THE latest episode of kidnapping and human ransom by the Naxalites in Orissa has yet again proved the inefficiency of the internal security management. That is stating the obvious. But what is more resentful is the fact the state government and the centre, not even for form’s sake issued warning to the abductors or attempted sending a rescue mission.
By meeting the demands of the Naxalite criminals, the governments have given a morale boost to them. This is not the first time that the government has capitulated to the demands of terrorists and bandits. The list of such incidents is long. But with each episode, the administration is exposing itself more as a weak force against the merchants of murder, who operate under the cover of the forest.
The state government accepted the mediators nominated by the abductors. It did not even seek to make them meet half way by asking them to unconditionally release the IAS officer and then come for talks. If this is how the governments keep reacting, then there is no purpose in any anti-Naxal operation.
The number of policemen killed in Naxal violence is phenomenal. In fact, many of those in jails now may have been caught at the cost of the lives of several men in uniform. If such anti-nationals are to be released with this ease, there is no reason or logic for the policemen in future to either arrest or put their lives at risk to arrest the Naxalites. The policemen cannot even kill them as that attracts the so-called human rights issue. Then the policeman is suspended, hounded for life, and dishonoured.
This round, the demands of the Naxalites included halting anti-Maoist operations by security forces, release of all political prisoners (around 600), scrapping of accords with multi-national companies for land transfer and projects, and compensation for the families of Maoist sympathisers killed in police custody. They had asked for the release of specific ‘bigwigs’ among them, which the government worked through the judiciary, again exposing the fact that the judiciary can be arm-twisted by the government.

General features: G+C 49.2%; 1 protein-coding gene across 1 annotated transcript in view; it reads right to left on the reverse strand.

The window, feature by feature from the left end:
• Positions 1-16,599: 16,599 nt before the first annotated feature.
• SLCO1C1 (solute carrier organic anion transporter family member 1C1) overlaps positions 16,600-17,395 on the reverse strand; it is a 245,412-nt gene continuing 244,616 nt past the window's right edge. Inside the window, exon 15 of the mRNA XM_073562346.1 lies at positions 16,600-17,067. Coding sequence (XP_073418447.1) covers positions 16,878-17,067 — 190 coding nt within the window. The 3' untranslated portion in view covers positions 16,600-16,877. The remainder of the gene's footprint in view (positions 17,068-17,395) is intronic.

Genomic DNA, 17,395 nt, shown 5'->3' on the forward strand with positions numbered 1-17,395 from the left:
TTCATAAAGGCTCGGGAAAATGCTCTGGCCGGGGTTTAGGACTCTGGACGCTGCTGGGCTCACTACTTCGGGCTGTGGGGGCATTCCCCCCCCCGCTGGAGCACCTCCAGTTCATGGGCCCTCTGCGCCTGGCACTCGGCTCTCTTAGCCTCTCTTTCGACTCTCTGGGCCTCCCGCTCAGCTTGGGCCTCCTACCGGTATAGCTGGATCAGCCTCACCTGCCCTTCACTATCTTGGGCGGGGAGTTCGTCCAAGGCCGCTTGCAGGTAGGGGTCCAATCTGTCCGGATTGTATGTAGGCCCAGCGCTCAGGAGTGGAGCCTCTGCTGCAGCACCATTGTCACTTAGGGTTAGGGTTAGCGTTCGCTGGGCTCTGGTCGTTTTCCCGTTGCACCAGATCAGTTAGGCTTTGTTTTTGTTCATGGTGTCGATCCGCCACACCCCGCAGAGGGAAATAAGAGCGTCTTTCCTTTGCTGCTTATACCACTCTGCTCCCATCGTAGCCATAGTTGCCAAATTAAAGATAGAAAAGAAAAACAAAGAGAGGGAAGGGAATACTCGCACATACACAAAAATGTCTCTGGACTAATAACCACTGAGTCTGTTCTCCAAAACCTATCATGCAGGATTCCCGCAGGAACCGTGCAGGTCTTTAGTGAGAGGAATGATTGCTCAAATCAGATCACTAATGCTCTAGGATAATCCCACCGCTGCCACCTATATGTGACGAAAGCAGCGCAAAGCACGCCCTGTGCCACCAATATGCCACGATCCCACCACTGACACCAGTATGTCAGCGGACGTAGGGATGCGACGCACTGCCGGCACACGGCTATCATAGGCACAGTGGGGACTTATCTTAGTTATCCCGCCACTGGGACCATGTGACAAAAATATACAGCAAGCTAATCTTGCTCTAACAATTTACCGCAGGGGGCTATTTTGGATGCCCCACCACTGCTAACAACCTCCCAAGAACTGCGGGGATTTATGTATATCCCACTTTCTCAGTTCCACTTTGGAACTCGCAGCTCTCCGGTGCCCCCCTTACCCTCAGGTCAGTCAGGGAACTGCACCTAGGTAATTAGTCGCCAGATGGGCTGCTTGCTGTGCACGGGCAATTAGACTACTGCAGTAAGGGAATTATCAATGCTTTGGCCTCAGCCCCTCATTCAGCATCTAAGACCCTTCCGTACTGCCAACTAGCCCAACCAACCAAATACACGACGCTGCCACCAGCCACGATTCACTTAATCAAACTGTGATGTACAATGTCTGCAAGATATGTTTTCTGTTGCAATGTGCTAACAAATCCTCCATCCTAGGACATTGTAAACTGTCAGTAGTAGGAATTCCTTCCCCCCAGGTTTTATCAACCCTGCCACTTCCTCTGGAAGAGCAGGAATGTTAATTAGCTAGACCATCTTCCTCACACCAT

The abduction of the IAS officer, reading from the newspaper reports, appears to be a case of gross violation of security norms for government officials working in Naxal infested areas. He reportedly went unescorted, moving in open vehicles. That he was popular among the tribals did not deter the Naxals, who speak in their name, from abducting him. In fact, one suspects that was the reason why he was kidnapped, lest he managed to wean away the tribals from the killers’ influence.
Orissa is not Kandahar. It is very much within India and under the law of the land. The forests are not impregnable for the security forces, if they are offering safe haven to the Maoist killers. It is to be noted that the arm-chair ‘intellectuals’ who cry hoarse for the rights of the left extremists whenever one culprit is caught or killed did not appeal to their friends in jungle to release the senior government official. The Centre too has been rather indifferent in the issue, leaving the state government to handle the whole case. The Union Home Minister, under whom the intelligence functions and the Prime Minister to whom the set up reports, have not been heard. Naxal terror is not a state issue or a routine law and order matter. It is an organised, armed and violent movement, with an avowed objective of destabilising the democratic polity of the country. The Naxalites get the necessary political backing from various parties, from time to time – Congress, Communists, Trinamool Congress, etc – which is what has emboldened them. There are reports that they are getting support from across both the east and western borders of India, including Nepal. It is high time the government woke up to the challenge posed by the Naxal terrorists, if it wants to avoid complete demoralisation of the police force. The option of using the jungle warfare trained unit of the defence forces needs to be considered seriously, now.